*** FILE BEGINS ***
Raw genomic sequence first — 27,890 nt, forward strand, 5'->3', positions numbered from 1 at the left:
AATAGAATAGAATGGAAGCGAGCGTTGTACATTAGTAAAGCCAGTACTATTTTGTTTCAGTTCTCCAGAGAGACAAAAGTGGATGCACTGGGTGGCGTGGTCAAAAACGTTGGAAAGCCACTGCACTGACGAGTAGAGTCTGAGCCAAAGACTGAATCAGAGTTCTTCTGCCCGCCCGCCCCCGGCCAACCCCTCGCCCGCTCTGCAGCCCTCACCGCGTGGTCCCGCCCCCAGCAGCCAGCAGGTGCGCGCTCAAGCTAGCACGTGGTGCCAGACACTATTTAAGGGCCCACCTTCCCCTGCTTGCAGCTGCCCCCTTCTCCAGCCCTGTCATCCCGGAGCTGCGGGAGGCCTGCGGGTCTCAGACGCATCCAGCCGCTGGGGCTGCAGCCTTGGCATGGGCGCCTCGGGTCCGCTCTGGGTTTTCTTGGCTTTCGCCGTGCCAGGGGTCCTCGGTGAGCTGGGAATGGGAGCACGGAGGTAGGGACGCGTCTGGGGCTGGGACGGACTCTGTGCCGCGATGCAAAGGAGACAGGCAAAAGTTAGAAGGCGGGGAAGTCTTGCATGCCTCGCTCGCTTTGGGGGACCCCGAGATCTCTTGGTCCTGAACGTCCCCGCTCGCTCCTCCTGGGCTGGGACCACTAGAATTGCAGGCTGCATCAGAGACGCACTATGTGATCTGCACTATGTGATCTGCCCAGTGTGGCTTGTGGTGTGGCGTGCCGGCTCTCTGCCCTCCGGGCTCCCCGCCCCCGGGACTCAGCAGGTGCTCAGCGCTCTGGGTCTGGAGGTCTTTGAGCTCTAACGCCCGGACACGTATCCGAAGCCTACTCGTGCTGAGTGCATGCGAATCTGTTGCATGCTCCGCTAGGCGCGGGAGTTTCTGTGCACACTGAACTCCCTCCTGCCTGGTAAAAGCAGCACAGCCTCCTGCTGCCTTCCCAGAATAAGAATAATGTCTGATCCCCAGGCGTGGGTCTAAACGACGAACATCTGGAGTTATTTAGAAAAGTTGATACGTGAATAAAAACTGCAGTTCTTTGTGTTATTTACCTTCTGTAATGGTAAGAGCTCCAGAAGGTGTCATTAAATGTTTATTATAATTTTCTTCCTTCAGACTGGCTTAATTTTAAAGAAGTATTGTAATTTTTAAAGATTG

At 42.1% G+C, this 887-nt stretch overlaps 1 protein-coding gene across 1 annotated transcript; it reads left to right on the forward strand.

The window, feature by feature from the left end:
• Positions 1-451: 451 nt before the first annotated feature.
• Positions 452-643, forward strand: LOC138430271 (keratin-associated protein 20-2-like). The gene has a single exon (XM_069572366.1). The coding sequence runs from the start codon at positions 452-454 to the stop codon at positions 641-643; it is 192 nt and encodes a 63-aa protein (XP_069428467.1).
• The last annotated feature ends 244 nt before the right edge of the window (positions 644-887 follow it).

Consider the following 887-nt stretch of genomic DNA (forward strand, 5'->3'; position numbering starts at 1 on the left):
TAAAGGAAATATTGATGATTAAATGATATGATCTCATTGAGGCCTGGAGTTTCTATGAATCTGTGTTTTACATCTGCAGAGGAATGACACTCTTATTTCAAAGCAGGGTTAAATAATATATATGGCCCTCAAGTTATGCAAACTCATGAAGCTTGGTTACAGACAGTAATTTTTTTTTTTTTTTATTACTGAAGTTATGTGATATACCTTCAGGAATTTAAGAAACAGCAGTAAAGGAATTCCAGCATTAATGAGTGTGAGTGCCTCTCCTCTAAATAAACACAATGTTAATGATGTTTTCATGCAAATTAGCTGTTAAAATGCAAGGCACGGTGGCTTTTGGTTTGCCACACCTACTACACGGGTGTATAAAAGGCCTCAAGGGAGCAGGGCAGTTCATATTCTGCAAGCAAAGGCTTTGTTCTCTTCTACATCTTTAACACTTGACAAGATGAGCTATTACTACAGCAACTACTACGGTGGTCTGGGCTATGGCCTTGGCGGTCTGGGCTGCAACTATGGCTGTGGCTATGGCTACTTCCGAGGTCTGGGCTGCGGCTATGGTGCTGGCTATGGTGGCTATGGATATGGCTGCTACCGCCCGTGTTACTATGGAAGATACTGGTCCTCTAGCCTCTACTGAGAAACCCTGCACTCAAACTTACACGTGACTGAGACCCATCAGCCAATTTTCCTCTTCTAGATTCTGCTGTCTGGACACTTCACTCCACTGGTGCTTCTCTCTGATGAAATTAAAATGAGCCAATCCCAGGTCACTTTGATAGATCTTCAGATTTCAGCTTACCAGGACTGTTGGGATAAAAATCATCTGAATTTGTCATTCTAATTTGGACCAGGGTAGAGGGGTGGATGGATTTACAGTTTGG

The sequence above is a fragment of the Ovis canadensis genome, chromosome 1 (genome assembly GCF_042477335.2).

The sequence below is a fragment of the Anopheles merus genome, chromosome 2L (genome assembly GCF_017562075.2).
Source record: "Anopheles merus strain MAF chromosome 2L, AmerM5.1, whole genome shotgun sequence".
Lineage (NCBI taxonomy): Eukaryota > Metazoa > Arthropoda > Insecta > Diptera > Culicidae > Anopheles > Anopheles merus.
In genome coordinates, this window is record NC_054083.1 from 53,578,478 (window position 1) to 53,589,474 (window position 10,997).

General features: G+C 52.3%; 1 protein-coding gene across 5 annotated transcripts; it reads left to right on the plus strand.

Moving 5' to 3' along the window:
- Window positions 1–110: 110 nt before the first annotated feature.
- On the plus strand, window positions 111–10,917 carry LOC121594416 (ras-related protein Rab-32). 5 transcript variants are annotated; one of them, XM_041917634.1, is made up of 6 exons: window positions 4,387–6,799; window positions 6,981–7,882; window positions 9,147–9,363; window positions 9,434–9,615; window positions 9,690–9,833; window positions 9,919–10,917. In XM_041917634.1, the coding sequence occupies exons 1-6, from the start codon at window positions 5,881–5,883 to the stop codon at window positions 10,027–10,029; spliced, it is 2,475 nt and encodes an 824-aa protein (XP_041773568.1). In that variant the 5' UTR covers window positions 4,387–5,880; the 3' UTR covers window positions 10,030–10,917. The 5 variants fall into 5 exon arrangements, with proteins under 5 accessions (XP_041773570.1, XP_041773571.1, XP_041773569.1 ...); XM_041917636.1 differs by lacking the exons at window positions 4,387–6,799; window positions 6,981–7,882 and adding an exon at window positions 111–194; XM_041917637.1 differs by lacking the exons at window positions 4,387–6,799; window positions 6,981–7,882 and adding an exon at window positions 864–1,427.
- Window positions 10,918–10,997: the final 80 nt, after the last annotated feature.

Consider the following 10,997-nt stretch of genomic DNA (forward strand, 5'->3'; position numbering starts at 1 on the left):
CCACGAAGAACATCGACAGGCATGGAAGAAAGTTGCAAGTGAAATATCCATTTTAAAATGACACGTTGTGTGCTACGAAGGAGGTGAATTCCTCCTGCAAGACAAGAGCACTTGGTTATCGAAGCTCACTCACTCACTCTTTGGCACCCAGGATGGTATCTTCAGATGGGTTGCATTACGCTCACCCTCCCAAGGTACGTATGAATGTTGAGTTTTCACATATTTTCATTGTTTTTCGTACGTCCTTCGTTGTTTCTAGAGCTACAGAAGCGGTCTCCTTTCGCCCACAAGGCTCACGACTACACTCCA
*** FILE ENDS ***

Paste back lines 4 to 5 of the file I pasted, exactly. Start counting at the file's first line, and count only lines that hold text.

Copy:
The window, feature by feature from the left end:
• Positions 1-451: 451 nt before the first annotated feature.